State Sen. Mike Bennett wants local governments in Florida to have the equivalent of a yard sale to fund some of the projects they need. He's preparing legislation that would require cities and counties take an inventory of the land they own, then get rid of any property they don't need.
But why stop at land? And why must the law apply only to cities and counties? Even the state ought to take an inventory of everything it owns and look for divestment opportunities.
It's working in other states. California Gov. Arnold Schwarzenegger South Carolina Mark Sanford recently embraced the idea. They began by compiling a catalogue of the land, buildings and other capital property owned by their states. During this review process, Gov. Schwarzenegger learned that California's government curiously owns a house that once served as MTV's Summer Beach House.
Last August, California made headlines with a garage sale of sorts. The state used eBay, the popular online auction Web site, to manage thousands of auctions for surplus office equipment, gadgets, and other stuff accumulated over time.
The idea of staging an auction to get rid of surplus goods has been around for a long time, but technology now gives the would-be sellers tremendous power to reach new buyers while also lowering the costs of holding the auctions.
In many states, development of a land ownership inventory, based on a state-of-the-art geographic information system, has become an important tool in reforming government, saving taxpayers' money, and right-sizing the bureaucracy.
At the federal level, President Bush has implemented a similar process. The Government Accountability Office found that some 30 federal agencies control hundreds of thousands of real property assets worldwide. These include facilities and land, worth hundreds of billions of dollars.
Unfortuntately, this federal property portfolio is not well managed. Many assets no longer are consistent with the owning agency's mission or needs. Other properties are in an alarming state of disrepair. In 2001, for instance, the Department of Veterans Affairs spent more than $300,000 to maintain a building that had been vacant for 14 years.
Worse, the GAO also found there are no reliable governmentwide data on these assets. Without an accurate inventory, agencies can't determine what they can afford to divest or share with other agencies without impacting their own service delivery.
After California's success, online auctions may also be coming to the federal government soon. Gov. Schwarzenegger issued an executive order instructing state agencies to catalog all property and assets, and he plans to start selling off the surplus.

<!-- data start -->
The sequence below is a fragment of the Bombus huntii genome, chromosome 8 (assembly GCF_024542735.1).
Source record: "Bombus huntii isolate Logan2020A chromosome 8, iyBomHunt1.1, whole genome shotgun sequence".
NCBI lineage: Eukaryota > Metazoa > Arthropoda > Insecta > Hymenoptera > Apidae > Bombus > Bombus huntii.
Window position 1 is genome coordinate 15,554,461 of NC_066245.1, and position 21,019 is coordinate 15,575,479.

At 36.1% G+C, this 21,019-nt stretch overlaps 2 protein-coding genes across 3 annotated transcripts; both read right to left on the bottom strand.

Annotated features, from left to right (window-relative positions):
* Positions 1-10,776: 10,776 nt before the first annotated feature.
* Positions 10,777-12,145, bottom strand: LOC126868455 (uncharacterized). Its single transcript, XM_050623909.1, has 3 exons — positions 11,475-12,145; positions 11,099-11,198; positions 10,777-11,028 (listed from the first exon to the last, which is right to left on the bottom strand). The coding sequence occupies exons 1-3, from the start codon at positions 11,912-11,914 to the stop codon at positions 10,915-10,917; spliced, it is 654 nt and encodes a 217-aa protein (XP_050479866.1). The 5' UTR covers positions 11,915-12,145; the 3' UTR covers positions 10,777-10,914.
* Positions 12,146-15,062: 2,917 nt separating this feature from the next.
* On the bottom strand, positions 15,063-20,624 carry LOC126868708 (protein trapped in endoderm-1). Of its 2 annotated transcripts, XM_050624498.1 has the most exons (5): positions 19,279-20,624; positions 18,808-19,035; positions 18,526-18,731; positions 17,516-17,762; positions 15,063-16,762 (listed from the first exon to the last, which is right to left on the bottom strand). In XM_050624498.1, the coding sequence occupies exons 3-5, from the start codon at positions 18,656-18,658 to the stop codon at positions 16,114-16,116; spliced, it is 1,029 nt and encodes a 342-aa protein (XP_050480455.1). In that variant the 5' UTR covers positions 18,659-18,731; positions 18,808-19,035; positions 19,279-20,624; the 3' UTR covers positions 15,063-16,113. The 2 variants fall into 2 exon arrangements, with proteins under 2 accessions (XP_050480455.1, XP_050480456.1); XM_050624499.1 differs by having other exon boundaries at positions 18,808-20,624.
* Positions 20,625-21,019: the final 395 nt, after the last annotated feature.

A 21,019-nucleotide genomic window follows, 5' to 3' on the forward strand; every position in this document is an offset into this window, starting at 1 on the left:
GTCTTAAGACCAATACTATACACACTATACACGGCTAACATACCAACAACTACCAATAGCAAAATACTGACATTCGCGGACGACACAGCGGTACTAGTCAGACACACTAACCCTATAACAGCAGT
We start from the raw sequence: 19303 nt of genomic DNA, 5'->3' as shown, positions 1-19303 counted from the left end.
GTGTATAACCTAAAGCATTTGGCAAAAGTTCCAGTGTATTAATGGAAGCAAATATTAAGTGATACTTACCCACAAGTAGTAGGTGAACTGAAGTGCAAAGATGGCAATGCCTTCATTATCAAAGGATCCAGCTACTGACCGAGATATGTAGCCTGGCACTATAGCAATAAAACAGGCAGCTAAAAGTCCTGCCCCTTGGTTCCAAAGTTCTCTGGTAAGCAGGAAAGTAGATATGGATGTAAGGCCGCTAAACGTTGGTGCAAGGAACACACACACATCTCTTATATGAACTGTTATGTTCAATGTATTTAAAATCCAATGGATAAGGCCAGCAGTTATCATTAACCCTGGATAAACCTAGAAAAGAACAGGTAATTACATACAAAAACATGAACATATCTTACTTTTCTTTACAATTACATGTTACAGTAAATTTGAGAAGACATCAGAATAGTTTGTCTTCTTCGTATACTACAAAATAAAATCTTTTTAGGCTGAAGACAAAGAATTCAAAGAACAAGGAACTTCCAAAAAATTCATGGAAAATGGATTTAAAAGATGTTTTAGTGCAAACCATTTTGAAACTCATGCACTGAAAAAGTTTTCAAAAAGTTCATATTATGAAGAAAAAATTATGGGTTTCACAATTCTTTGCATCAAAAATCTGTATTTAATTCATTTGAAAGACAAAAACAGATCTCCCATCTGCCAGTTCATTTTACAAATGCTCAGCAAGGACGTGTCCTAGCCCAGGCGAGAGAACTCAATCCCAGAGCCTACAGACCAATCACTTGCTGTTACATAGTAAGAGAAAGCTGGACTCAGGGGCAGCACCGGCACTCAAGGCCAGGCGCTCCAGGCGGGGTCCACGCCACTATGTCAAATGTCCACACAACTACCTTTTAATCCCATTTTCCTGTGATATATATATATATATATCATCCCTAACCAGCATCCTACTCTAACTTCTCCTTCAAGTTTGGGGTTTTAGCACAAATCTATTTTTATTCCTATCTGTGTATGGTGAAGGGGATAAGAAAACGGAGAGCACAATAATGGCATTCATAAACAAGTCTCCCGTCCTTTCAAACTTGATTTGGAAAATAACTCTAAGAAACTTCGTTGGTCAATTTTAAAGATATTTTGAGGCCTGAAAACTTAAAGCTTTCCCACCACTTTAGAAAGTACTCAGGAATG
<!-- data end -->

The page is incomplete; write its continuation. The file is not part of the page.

His budget proposal expects to raise $50 million next year — and even more money in the future — to help patch the state's $15 billion budget deficit. His budget calls for one-time spending of $2.8 million to coordinate a new asset management policy.
"One of the biggest problems has been just to find out what does the state really own?" the governor said at a news conference. "We don't know. We have looked at all of the departments, and it's kind of like fuzzy math a lot of times."
California state Sen. Jeff Denham had been trying to get an asset inventory started for more than a year. By conducting his own research, he found a golf course in Oakland the state purchased in 1955 to make way for a road. The road was never built, but the state still owns the land. Few people in state government knew the state owned the property until Sen. Denham began his research.
It's in the taxpayers' interest for Florida and its cities and counties to each have a current, accurate inventory of their real property assets. It's also essential that an effective and efficient process be in place to dispose of lands and assets these governments no longer need.
Technology has paved the way for governments to manage their assets more wisely and get rid of them more efficiently. Surplus government assets may have a tremendous value, if only they can be put to good use.
Sen. Bennett's bill is a necessary first step in a process that ought to be embraced and adopted throughout Florida.
Geoffrey Segal is director of privatization and government reform at Reason Foundation.